• Watson, D., Weber, K., Assenheimer, J. S., Clark, L. A., Strauss, M. E., & McCormick, R. A. (1995). Testing a tripartite model: I. Evaluating the convergent and discriminant validity of anxiety and depression symptom scales. Journal of Abnormal Psychology, 104, 3-14. (pdf)
  • Watson, D., Clark, L. A., Weber, K., Assenheimer, J. S., Strauss, M. E., & McCormick, R. A. (1995). Testing a tripartite model: II. Exploring the symptom structure of anxiety and depression in student, adult, and patient samples. Journal of Abnormal Psychology, 104, 15-25. (pdf)
  • Watson, D., O'Hara, M. W., Simms, L. J., Kotov, R., Chmielweski, M. McDade-Montez, E., Gamez, W., & Stuart, S. (2007). Development and validation of the Inventory of Depression and Anxiety Symptoms (IDAS). Psychological Assessment, 19, 253-268. (pdf)
  • Watson, D., O'Hara, M. W., Chmielewski, M., McDade-Montez, E. A., Koffel, E., Naragon, K., & Stuart, S. (2008). Further validation of the IDAS:  Evidence of convergent, discriminant, criterion, and incremental validity. Psychological Assessment, 20, 248-259. (pdf)
  • Physiological Hyperarousal - Trait Form (PHAT) available here. (doc)
  • Some syntax for a project on which we're currently working.

Statistical Articles for the Lab 

 A colleague of mine went to a conference and saw this.  He said he had to get it for me. I taught a course in Structural Equation Modeling while I was in California.  Many students from that class went on to become quantitative psychologists.  Several students from that course and my lab went to APS with me in 2008 and gave me this shirt.I didn't write this book.  In fact, the first edition was written before I was born.  The publisher found me online and contacted me to see if I wanted to write a third edition. I should have kept my mouth shut and not told her that I was a different "Steve Miller."



In addition to research on personality and emotion research, we also address some statistical and methodological issues.  Here's a couple papers useful to the first project I'd like to work on in the fall.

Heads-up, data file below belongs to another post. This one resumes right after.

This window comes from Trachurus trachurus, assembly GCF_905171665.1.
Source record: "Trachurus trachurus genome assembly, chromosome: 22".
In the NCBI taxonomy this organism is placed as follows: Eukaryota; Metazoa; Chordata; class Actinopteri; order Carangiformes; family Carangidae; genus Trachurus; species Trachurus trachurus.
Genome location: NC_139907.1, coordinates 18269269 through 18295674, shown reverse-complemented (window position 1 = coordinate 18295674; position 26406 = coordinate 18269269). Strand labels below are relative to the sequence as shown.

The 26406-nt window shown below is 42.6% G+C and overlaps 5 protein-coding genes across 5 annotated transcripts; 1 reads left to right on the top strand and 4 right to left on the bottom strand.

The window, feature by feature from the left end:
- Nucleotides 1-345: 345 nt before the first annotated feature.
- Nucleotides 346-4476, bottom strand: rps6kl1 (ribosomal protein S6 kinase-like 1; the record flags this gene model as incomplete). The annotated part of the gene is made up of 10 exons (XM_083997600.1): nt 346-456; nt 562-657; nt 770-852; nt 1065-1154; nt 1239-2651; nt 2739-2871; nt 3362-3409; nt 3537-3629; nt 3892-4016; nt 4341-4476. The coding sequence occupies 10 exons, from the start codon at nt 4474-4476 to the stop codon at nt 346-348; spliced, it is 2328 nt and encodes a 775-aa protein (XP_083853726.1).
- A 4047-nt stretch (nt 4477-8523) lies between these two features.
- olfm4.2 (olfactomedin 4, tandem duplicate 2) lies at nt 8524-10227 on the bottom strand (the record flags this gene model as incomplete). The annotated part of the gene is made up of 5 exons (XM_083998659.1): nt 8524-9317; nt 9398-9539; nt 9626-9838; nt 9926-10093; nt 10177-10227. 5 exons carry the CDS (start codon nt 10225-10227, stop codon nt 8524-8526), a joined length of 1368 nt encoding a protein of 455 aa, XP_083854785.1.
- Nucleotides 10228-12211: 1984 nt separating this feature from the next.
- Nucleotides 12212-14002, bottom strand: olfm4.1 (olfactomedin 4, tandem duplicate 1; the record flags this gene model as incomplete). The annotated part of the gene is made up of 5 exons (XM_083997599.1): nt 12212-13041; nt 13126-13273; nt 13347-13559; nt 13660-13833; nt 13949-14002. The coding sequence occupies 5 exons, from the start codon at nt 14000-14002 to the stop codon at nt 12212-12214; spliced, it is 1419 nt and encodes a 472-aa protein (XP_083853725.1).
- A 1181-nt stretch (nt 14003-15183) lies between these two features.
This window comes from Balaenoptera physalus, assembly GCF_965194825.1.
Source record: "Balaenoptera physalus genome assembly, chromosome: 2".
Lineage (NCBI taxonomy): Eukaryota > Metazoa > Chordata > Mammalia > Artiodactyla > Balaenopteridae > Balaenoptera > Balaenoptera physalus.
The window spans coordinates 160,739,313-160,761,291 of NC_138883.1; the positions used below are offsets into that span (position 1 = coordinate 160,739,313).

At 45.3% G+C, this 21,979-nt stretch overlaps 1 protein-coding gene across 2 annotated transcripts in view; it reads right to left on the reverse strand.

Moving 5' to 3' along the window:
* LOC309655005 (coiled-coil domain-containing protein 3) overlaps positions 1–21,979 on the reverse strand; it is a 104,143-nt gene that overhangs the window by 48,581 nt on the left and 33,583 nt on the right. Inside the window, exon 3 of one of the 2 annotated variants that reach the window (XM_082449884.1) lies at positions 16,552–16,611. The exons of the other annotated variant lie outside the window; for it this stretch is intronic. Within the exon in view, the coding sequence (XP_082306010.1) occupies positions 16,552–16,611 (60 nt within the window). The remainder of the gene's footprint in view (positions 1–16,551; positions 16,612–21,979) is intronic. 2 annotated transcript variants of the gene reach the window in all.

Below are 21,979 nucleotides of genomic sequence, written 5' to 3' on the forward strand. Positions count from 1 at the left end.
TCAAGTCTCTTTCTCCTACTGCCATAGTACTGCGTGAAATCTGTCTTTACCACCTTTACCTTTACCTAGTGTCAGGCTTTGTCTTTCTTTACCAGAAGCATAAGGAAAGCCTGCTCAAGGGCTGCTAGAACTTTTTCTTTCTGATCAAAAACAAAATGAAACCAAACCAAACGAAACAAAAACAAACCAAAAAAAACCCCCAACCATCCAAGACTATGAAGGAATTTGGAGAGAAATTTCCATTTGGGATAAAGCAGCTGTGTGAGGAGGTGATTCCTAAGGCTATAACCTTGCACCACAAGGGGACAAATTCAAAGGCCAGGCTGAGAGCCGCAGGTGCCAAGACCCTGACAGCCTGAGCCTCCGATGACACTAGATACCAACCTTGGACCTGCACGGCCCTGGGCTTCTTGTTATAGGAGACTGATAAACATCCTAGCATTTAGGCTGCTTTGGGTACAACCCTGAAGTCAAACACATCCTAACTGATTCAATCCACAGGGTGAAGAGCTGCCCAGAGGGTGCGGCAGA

• Bandalos, D. L., & Gagné, P. (2012). Simulation methods in structural equation modeling. In R. H. Hoyle (Ed.), Handbook of structural equation modeling (pp. 92-110). New York: The Guilford Press. (pdf)
  • Bauer, D. J., Sterba, S. K., & Hallfors, D. (2008). Evaluating group-based interventions when control participants are ungrouped. Multivariate Behavioral Research43, 210-246. (pdf)
  • Fai, A. H. T., & Cornelius, P. C. (1996). Approximate F-tests for multiple degree of freedom hypotheses in generalized least squares analysis of unbalanced split-plot experiments. Journal of Statistical Computation and Simulation, 54, 363-378. (pdf)
  • Hallgren, K. A. (2013). Conducting simulation studies in the R programming environment. Tutorials in Quantitative Methods for Psychology, 9(2), 43-60. (pdf)
  • Johnson, P. E. (2013). Monte Carlo analysis in academic research. In T. D. Little (Ed.), Oxford Handbook of Quantitative Methods (pp. 454-479). New York: Oxford University Press. (pdf)
  • Kenward, M. G., & Roger, J. H. (1997). Small sample inference for fixed effects from restricted maximum likelihood. Biometrics, 53, 983-997. (pdf)
  • Lee, S. (2015). Implementing a simulation study using multiple software packages for structural equation modeling. SAGE Open, 5, 1 - 16. (pdf)
  • Mooney, C. Z. (1997). Monte Carlo simulation. Thousand Oaks, CA: Sage Publications. (pdf)
  • Muthén, L.K., & Muthén, B.O. (2002).   How to use a Monte Carlo to decide on sample size and determine power. Structural Equation Modeling, 4, 599-620. (pdf)
  • Paxton, P., Curran, P. J., Bollen, K. A., Kirby, J., & Chen, F. (2001). Monte carlo experiments: Design and implementation.  Structural Equation Modeling, 8(2), 287-312. (pdf)
  • Schaalje, G. B., McBride, J. J., & Fellingham, G. W. (2002). Adequacy of approximation to distributions of test statistics in complex mixed linear models. Journal of Agricultural, Biological, and Environmental Statistics, 7, 512-524. (pdf)
  • Skrondal, A. (2000). Design and analysis of Monte Carlo experiments: Attacking the conventional wisdom. Multivariate Behavioral Research 35, 137-167. (pdf)

Recently, going to grad school has received a bad rap from a few sources.  For more about what it will be like (and because the lab sometimes deals with expectancy about emotion), click here.  Also, here's an interesting piece on the rejection that comes with academia (and why it's not necessarily a bad thing)

In the near future, I anticipate submitting a grant and the space here includes material for that submission.